Tips for Managing Your LAFD Maverick
Adapted for the Grapevine by Alicia Iwakiri, from an LAFDLA presentation by Isaac Yang, Redondo Beach Division Chief
A leader with high emotional intelligence, or EQ, is loyal to the people that they lead and helps them get to where they want or need to be. Now that we have walked through all the components of EQ, let’s look at a case study on the popular film Top Gun where the leader displays high levels of EQ to rehabilitate his talented but deviant subordinate.
Hopefully you’ve seen the film, but if you haven’t Top Gun is about a hotshot fighter pilot, Maverick, who is sent to train at the Top Gun Naval Fighter Weapons School. Here his reckless attitude, arrogance, and deviance puts him at odds with other pilots as he competes to be the top fighter pilot. At Top Gun, Maverick meets Viper, his commander and instructor, who helps him become a fighter pilot despite his shortcomings.
Are you willing to take risks at your own expense to the benefit of your subordinates?
In the first ten minutes of the film, Maverick performs extraordinary feats like fighting off enemy MiG’s and leading a fellow fighter pilot to safety; however, he does these things while disobeying his commanding officer’s orders. Maverick, while extremely talented, is arrogant, deviant, and pompous, not someone you would not want to see in the workplace, in the Navy, or on the LAFD. If he was your supervisory responsibility, how would you guide this man to some degree of professional development?
Through the lens of EQ, Maverick’s personal competence displays the following:
• Self-awareness – He is too confident, verging dangerously close to arrogance. He is reactive to situations instead of responding to them.
• Self-regulation – He consistently fractures policies.
• Motivation – It is unclear what his drive is when he pushed the boundaries by performing amazing feats and consistently fracturing policies. It may be rooted in a deeper insecurity.
Are these attributes found in some members of the Department? Are these members simply dismissed because they appear too difficult to manage? Can they be guided to their true potential?
Not long into the film we meet Commander Viper. When Viper is introduced on the first day of flight school, it is clear that he is in charge. He didn’t feel the need to shout about his pedigree and accomplishments, he was the alpha and no one questioned it. Throughout the film, Viper is stern, stoic, and nonnegotiable. When Maverick deviates, Viper simply states the expectations, his actions, and dismisses him without making it personal.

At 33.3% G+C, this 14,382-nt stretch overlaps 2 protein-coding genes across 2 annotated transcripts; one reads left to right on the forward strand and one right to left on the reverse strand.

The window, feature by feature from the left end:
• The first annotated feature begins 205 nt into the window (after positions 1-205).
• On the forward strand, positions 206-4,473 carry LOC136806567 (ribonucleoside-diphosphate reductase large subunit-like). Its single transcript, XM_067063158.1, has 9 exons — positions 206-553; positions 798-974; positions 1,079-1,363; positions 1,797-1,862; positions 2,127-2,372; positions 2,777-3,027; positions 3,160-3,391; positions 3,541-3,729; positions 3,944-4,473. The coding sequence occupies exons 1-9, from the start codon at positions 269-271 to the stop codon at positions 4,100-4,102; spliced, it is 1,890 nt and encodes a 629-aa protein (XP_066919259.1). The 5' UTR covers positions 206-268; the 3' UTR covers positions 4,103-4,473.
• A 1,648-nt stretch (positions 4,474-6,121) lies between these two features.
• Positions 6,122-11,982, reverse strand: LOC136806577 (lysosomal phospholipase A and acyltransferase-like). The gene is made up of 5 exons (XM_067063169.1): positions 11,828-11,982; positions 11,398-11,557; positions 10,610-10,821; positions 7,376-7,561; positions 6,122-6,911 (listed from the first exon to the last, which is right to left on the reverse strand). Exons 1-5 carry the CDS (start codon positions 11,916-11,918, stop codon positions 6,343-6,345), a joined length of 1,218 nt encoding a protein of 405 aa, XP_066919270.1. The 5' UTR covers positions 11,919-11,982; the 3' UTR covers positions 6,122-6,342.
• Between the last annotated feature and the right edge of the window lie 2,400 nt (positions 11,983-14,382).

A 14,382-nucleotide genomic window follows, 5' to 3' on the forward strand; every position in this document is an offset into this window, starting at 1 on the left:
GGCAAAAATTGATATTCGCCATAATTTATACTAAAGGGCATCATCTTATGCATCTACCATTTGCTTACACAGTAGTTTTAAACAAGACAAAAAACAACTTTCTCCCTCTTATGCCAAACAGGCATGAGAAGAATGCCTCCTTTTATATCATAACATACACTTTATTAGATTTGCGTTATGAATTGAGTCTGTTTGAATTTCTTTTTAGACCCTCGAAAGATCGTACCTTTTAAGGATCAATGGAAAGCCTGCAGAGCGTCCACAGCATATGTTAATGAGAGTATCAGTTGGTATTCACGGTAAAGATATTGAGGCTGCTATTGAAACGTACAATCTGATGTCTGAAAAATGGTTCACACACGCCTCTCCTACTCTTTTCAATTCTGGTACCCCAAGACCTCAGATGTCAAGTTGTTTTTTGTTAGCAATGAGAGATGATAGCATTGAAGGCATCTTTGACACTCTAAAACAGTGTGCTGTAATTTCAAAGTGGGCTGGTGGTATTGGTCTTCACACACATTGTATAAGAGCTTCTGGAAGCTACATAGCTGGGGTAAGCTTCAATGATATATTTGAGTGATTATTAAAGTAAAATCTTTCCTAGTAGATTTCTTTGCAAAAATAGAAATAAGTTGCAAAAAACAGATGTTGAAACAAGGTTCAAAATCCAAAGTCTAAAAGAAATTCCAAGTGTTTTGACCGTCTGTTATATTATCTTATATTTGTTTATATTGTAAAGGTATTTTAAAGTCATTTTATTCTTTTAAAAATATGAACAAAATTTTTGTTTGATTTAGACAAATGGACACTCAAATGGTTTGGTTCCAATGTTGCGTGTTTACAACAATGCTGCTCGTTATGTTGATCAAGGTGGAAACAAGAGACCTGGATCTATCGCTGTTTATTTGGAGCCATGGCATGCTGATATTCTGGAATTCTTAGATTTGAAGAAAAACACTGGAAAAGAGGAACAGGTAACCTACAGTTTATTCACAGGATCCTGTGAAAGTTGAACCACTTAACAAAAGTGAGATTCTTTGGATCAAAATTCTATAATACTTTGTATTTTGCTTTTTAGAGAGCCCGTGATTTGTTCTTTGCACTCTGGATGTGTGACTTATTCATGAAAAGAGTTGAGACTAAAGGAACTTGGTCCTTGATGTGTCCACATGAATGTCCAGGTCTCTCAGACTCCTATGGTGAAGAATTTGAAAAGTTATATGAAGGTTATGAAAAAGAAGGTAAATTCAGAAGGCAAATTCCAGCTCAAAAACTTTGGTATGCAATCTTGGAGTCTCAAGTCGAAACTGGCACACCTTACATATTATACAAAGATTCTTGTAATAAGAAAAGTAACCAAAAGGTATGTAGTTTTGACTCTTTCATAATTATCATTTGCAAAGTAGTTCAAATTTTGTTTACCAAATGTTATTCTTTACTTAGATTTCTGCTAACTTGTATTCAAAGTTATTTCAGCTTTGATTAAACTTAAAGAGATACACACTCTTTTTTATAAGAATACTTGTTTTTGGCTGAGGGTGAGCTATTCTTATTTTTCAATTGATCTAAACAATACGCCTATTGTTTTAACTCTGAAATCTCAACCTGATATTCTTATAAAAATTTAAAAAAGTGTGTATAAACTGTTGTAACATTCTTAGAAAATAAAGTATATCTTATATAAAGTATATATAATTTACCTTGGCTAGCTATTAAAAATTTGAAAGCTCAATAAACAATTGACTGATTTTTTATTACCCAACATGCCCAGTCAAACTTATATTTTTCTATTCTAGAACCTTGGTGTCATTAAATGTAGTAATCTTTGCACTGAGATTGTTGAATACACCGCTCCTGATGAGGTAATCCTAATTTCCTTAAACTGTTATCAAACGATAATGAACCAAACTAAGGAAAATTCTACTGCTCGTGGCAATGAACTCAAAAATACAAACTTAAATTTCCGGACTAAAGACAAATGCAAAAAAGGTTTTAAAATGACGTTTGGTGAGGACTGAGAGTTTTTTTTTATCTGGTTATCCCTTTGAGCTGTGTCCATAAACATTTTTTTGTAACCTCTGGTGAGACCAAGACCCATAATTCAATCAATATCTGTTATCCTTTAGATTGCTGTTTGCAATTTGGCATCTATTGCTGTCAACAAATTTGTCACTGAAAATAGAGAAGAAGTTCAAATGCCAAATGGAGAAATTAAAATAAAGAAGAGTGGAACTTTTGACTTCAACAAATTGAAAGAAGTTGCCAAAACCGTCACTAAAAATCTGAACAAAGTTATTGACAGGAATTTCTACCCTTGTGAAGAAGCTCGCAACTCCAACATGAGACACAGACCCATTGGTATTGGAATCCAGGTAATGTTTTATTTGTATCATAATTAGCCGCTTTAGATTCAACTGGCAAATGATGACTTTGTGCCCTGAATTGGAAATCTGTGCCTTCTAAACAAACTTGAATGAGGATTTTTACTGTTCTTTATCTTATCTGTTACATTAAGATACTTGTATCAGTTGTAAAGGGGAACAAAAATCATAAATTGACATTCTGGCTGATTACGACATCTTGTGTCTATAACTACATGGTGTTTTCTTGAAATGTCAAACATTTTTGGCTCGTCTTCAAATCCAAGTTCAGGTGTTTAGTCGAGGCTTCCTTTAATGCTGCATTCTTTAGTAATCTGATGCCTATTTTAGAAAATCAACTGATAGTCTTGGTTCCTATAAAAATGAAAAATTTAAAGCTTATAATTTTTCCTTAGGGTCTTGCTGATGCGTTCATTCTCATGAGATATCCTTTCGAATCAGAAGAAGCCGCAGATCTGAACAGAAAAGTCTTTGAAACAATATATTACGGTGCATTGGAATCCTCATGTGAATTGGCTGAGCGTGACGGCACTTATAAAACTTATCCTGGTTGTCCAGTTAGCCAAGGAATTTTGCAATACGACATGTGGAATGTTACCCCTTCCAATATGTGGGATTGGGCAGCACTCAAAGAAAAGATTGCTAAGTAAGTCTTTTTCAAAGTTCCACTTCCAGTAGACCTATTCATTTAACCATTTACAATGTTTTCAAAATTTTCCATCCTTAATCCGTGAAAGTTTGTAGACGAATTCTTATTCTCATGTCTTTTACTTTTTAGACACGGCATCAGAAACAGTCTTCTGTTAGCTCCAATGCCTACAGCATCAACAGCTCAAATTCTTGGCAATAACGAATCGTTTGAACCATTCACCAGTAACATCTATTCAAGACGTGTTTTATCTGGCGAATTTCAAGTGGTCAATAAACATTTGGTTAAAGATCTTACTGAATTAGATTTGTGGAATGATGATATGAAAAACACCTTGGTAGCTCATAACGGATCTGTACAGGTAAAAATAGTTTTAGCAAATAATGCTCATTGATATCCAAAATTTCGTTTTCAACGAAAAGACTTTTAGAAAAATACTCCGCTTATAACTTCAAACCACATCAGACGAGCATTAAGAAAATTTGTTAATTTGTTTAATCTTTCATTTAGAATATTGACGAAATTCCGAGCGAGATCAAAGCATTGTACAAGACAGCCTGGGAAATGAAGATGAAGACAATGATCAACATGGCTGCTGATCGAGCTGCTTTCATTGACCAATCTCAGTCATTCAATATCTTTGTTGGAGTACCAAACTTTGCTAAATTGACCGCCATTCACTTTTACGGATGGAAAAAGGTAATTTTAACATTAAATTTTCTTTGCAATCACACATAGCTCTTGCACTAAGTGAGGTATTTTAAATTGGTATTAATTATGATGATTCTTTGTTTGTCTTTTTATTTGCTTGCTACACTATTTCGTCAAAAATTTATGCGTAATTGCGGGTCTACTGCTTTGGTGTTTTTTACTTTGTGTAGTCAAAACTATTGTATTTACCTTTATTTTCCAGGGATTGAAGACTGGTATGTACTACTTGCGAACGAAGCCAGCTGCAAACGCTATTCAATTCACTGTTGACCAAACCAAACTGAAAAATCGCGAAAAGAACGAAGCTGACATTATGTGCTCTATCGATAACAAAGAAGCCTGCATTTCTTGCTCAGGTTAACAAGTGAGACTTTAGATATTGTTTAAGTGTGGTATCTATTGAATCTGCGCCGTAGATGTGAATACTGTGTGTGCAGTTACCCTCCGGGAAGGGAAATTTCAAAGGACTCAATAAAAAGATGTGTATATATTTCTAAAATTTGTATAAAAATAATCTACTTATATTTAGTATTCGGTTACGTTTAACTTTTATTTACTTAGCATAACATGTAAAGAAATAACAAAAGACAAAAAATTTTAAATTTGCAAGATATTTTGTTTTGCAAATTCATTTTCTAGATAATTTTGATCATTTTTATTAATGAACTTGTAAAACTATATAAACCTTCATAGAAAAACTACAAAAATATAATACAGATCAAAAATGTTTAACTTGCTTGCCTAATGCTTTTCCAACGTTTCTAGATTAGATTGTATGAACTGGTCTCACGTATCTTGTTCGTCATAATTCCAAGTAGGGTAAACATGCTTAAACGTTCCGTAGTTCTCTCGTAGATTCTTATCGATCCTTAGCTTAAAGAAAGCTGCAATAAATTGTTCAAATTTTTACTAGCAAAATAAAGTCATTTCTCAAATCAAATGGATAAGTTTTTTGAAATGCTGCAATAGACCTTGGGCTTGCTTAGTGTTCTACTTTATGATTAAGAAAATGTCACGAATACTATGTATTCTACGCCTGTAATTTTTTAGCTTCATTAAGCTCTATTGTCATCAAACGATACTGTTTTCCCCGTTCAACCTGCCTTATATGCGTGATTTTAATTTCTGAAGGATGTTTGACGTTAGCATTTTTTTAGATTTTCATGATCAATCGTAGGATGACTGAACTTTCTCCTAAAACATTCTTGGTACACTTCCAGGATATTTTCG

When we make it personal it’s because we are reacting instead of responding. When we react we get a JADAS response from those we are trying to influence. JADAS stands for justify, attack, deny, apathy, and self-pity. They either justify their actions, attack you, deny what they have done, become apathetic to the situation, or display self-pity for their actions. When you talk to someone and they react with any one of these categories, then whatever you’re saying isn’t working. Leaders fail when they can’t make an adjustment when they hit JADAS. In the film, Maverick consistently gave smart JADAS responses to everyone . . . everyone except Viper.
Another character who exemplified EQ when it came to dealing with Maverick was his best friend and radar intercept officer Goose. His was peer to peer leadership. When Maverick went too far pushing the boundaries, he put himself at Maverick’s level, creating a safe place for Maverick to give a conscious response and an accountable apology. Goose was compelling and purposeful in his communication, and gave Maverick an awareness and understanding of the dangerous situation they were putting themselves into by constantly deviating. Unfortunately, Goose doesn’t survive to the end of the movie, but his death was a turning point for Maverick to either pull himself together or drop out of the program.
After Goose’s death, Viper was there for Maverick when he needed a guiding hand. When Maverick was in the midst of guilt for Goose’s death and debating on quitting Top Gun, Viper told him, “I’m not gonna sit here and blow sunshine up your ass, Lieutenant. A good pilot is compelled to always evaluate what’s happened, so he can apply what is learned.” Maverick had profound highs and lows in his career, relationships, and life, and this is exactly what he needed to hear at the time. Also, this is exactly what Viper implemented in his own interactions with Maverick, using his experiences and understanding to shepherd him.
Through the lens of EQ, Viper’s social competence shows the following:
• Empathy – He understood the personal and professional turmoil Maverick was going through and was responsive to Maverick’s needs. He was invested in Maverick’s wellbeing.
• Social Skills – He was always clear in his communication to Maverick, and knew how to talk to him in a way that would get through to him. He was able to influence Maverick to better himself. Viper not only consistently expected great things out of Maverick, but would remind him of the parameters.
Viper never gave up, never lost his temper, and took the time to guide Maverick. He was loyal to Maverick by taking the risk of investing time and energy in him, and taking responsibility for him when he deviated. Are you willing to take risks at your own expense to make someone else whole? As a leader, how are you empathetic and committed to those who need you most?
If you haven’t seen the movie, I hope this article inclines you to watch it despite the minor spoilers. You can see for yourself a compelling and entertaining illustration of leading with EQ.
• WHERE: The Frank Hotchkin Memorial Training Center
• COST: At the present time there is no cost to attend the LAFD Leadership Academy
• QUESTIONS: Jason Powell, Captain I, In-Service Training Section at (213) 893-9838 or firstname.lastname@example.org